Instep Today

The new Awami identity for women

Instep Today
By Maria Shirazi
Thu, 02, 20

Parishae Adnan, CEO of Awami, talks to Instep about re-launching her father’s brand after almost a decade, her design philosophy and inspiration.

Having been launched more than 10 years ago by veteran designer Amir Adnan, the brand Awami was created as an economical, minimal version of the Amir Adnan design ethos. However, at that time the brand was not taken very well and ultimately it was discontinued. Recently Parishae Adnan, daughter of designer(s) Amir and Huma Adnan, with a degree from the University of Massachusetts, Amherst, has re-launched Awami with an updated identity.

A decade later, the newly revamped Awami has a philosophy that is all about eastern power clothing for women. “The brand’s philosophy, when it was initially launched, was very different from what it is now,” shared Parishae Adnan, CEO of the brand, in an exclusive interview with Instep.

According to Parishae, she is the Managing Director at Shapar Pvt. Ltd., the company umbrella that holds the brands Amir Adnan, Huma Adnan, Craft Stories, Fnk Asia and now Awami. She’s marked as the youthful future of fashion.

Talking about the need to bring back the brand, she revealed that the re-launch of Awami is not necessarily the revamping of an old idea. “It is an entirely new entity with the same name. More because I fell in love with the name, than anything else,” she said, adding that she looks after everything, from design philosophy to supply chain, to production, distribution, sales and marketing.

Parishae continued, “Awami was launched keeping in mind a market need that I personally face on a day-to-day basis. I work six days a week from 9 to 6 and dressing in the workplace requires me to wear formal, well-tailored, eastern outfits that make an impact. No one was catering to this need and hence I thought that this gap should be fulfilled.”

Based on the philosophy of post-industrial revolution of women’s fashion in the west, the brand enables women to establish their authority in a space that is traditionally dominated by men. “It is my space just as much as it is a man’s and it is my equal right to stand and fight without feeling uncomfortable just because I am a woman,” she asserted.

On how being a daughter of two renowned designers gives her an edge over others, Parishae shared, “My parents’ legacy and company dates back over 30 years and that is my edge. Having a robust internal company system comes with experience and I feel the support and wisdom I get as advice on a day-to-day basis is what sets apart my skill set from anyone else.”

Speaking about her design philosophy, Parishae explained that it revolves around clean lines, with fabric and colours that last over time, to be worn day in and day out without losing shape or colour. “Each piece is a practical investment that can be dressed up or dressed down depending on the occasion or mood and every single cut is developed technically so that it is flattering on different body types. Very much like a suit, it is not so much about the design, but the fit,” she added. “In fact, the brand caters to any person that wants to de-clutter their lives. Anyone who is goal oriented and driven, anyone who cannot afford to be sidetracked by things like gender.”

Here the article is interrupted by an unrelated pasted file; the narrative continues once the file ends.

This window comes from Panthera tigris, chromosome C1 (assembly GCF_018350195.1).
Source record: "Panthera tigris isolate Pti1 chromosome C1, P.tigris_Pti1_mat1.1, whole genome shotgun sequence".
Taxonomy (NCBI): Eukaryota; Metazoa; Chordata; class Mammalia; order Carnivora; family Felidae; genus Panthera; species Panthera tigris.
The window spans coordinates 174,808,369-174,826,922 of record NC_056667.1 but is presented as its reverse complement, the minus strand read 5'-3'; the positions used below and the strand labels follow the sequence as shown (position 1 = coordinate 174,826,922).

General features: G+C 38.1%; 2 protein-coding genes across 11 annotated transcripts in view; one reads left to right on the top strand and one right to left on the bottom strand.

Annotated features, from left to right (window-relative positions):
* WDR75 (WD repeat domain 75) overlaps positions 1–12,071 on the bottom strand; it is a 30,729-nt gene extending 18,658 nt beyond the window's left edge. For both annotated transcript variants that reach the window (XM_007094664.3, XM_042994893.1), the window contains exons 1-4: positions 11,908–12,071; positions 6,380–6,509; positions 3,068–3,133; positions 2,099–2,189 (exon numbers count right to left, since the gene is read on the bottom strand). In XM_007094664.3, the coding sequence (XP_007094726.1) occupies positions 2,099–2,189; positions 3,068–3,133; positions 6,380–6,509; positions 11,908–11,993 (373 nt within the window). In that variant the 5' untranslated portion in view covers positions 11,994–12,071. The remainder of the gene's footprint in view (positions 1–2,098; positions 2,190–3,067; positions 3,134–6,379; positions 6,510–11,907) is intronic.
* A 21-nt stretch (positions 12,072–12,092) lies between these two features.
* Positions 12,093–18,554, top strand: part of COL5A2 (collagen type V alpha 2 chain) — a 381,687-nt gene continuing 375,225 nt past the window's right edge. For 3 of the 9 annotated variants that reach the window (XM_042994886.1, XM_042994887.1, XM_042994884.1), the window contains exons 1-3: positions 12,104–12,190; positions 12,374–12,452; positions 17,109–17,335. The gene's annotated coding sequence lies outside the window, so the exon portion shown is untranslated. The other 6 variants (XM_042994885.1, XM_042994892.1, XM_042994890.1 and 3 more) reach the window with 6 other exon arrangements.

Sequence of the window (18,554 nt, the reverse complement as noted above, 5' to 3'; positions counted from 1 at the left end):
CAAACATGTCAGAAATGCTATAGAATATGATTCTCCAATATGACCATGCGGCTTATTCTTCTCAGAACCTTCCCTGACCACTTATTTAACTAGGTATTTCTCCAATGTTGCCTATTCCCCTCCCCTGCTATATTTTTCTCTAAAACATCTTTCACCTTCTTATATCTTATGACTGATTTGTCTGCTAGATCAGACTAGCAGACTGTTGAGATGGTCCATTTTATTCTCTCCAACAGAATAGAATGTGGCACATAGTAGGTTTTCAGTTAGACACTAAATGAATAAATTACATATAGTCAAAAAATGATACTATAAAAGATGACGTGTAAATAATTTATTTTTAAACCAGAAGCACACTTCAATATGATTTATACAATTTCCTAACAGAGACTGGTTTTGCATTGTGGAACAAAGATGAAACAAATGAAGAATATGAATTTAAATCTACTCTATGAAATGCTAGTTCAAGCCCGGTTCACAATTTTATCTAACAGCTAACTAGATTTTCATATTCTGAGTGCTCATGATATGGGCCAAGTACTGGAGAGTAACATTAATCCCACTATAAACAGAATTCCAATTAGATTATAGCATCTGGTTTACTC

When asked what is that one thing that she wishes she could change or influence with respect to Pakistani fashion, Parishae stated, “Actually nothing. Fashion is not about likes or dislikes, everything is subjective. As far as influence is concerned, I feel anything that has to be influential, will be, and anything that isn’t, won’t catch on.”

As for her design inspiration, Parishae shared that her inspiration comes from women’s experiences. She stressed on the fact that every single design has been made to cater to a need that has been identified through various surveys and personal experiences.

With a degree in financial economics, Parishae said that the way she thinks is very data driven and objective. However, her passion comes from being a feminist in a highly patriarchal society where every day feels like a battle to be fought.

So, what will be made available in the outlets? “I don’t think I can answer that because at the end of the day it doesn’t matter how much I have put into this brand or what you see in the outlets,” Parishae said, adding, “I could go on and on about systems and data and analytics and technical things but all of that is irrelevant. At the end of the day the only thing that matters is how you feel in my clothes and the association you make with the brand.”

When asked if fashion needs to make socio-political statements or can get away by being just pretty, Parishae said, on a concluding note, “Well, fashion is subjective and there’s nothing stopping it from doing both. Fashion, sometimes, is also seen as art and I think that’s beautiful. For Awami however, the ‘fashion’ is practicality. I wear Awami and run board meetings in a male dominated field and for me that is that making a socio-political statement.”